“The critical habitat designation, had it been upheld, would have deprived the property owners of millions of dollars in developmental value,” he said.
A Duane Morris spokesperson said the firm was unable to speculate on the legal options for ioneer’s mine.
Rhyolite Ridge holds the “largest known lithium and boron deposit in North America,” according to ioneer’s website. It’s located just across the border from California, near Death Valley National Park.
The majority of the project’s cost is not the mine itself, but a chemical plant that will convert the raw material into material that goes into batteries, according to Calaway. But the value of the boron they can extract from area will make ioneer’s project the lowest-cost lithium production facility globally, he said.
Calaway also emphasized that every project has some adverse environmental effects, but ioneer has made efforts to minimize those to the extent that it can.
“No lithium production can be done with no impact,” Calaway said. “All of them have impact.”
Their mine is completely green-powered, it has low water usage, and no greenhouse gas issues, Calaway said.
“We’ve done everything to make this the most environmentally friendly production facility there is,” he said.
‘Protecting It Like Crazy’
The Center for Biological Diversity says the mine would destroy up to 90% of the population of Tiehm’s buckwheat. Calaway is confident that ioneer can move the wildflower out of harm’s way.
“We’re highly confident that we can carefully transplant these plants that we have to remove a few hundred yards away to the same soil types, the same environmental conditions, where we’ve already grown the plants from seeds and seedlings,” Calaway said.
“We’re keeping certain percentages of the population intact and protecting it like crazy,” he said.
But more than 17,000 plants, about 40% of its total population, has already mysteriously disappeared over the past year. Related to that loss, Donnelly wouldn’t directly say anyone connected to the mine was responsible. He did say in September though that the plant’s destruction appeared to be a “premeditated, somewhat organized, large-scale operation.”
Calaway insists that ioneer had nothing to do with it, citing reports by the federal government that animals were most likely responsible.
Referring to Donnelly’s organization, he also said, “It turned out that they were totally irresponsible in making such an outlandish claim.”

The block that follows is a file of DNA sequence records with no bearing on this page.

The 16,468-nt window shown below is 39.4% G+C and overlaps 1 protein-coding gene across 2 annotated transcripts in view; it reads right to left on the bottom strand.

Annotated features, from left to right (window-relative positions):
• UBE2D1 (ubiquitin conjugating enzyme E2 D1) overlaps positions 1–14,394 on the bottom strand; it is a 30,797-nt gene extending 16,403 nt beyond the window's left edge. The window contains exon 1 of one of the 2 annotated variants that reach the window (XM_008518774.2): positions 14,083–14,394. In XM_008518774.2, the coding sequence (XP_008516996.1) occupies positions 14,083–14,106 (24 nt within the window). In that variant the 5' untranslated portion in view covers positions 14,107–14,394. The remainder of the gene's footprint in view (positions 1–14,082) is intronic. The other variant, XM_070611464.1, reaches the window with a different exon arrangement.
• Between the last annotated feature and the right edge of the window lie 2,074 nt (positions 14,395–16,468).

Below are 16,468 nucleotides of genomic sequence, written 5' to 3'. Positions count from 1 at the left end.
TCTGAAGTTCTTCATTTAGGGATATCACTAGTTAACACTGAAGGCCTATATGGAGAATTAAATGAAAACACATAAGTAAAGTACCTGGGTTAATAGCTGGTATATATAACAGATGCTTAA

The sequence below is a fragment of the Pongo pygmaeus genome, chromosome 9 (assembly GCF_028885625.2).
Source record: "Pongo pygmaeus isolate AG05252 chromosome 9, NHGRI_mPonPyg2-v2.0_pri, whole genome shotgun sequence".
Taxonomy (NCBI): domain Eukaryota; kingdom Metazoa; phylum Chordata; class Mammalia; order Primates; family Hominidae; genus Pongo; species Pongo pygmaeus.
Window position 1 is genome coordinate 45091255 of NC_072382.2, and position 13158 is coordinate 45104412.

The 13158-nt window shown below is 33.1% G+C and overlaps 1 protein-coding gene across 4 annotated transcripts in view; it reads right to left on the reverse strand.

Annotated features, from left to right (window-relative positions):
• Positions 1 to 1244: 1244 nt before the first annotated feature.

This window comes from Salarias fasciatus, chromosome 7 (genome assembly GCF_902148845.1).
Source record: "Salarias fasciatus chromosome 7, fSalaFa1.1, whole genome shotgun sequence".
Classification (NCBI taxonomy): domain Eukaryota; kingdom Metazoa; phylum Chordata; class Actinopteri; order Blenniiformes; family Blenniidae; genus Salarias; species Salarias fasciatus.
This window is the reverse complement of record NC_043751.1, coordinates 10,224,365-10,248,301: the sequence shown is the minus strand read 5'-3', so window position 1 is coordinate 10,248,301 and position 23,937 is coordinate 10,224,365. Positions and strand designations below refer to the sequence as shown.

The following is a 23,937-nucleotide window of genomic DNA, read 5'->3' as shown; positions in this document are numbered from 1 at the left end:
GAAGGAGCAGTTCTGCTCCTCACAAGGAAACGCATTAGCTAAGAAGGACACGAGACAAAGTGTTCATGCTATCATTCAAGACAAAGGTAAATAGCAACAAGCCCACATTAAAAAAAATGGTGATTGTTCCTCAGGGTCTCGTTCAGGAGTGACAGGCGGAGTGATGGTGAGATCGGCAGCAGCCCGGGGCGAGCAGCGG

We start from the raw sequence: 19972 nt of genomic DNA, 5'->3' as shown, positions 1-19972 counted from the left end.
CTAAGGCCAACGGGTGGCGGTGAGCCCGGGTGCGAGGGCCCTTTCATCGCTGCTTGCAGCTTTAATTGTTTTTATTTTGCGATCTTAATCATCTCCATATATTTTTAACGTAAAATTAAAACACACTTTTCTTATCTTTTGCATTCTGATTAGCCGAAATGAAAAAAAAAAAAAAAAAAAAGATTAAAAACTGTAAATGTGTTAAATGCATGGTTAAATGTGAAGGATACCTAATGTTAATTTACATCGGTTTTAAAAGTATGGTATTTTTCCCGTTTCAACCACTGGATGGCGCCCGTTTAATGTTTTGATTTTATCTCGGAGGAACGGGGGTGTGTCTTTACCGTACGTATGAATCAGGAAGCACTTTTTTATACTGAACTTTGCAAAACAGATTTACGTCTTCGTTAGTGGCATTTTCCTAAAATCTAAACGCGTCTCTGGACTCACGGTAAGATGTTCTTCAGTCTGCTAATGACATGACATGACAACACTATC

The District of Nevada said in its court order that, while the exact cause of the plant’s destruction is uncertain, the federal government and the Center for Biological Diversity both acknowledge the “ongoing and alarming threat to the species” that presently exists.
Calaway said ioneer will put up “extreme barriers for animal infiltration,” and he said the company has botanists working continuously to protect the plants.
“I’m really excited about demonstrating how to do this right,” he said. “To be the gold standard for how you build industrial capacity for lithium around the world. To set the standard for care and quality and diligence.”
Moving a species is fraught, and there are more failures than successes, according to Naomi S. Fraga, director of Conservation Programs at the California Botanic Garden and research assistant professor at Claremont Graduate University.
There are so many unknown factors that contribute to species survival, and often there’s very little known about the biology of the plants, she said.
“It’s one thing to grow plants in a nursery, take them out, and plant them and get them to survive,” Fraga said. “It’s another thing as to whether you can establish a whole new population.”
It’s important to understand that Tiehm’s buckwheat doesn’t exist in isolation, she said. It has a whole ecosystem at the site where it occurs, and the ecosystem has been evolving for tens of thousands of years, according to Fraga.
“If we value life, I think we need to value all diversity, plants included, because plants are so essential,” Fraga said. “They’re foundational to everything.”
Donnelly said the Center for Biological Diversity isn’t opposed to lithium mines.
The group has petitioned the federal government to create a one-mile buffer around the buckwheat’s habitat. If ioneer can build the mine outside the perimeter, then the group isn’t going to object, according to Donnelly.
“We’re all in on the renewable energy transition and the role of lithium in it,” he said.
However, the group will “fight to the bitter end” to protect the buckwheat from extinction, according to Donnelly.
“We think if the ESA has any meaning at all it would prevent the mine from destroying this buckwheat’s habitat,” he said.
—With assistance from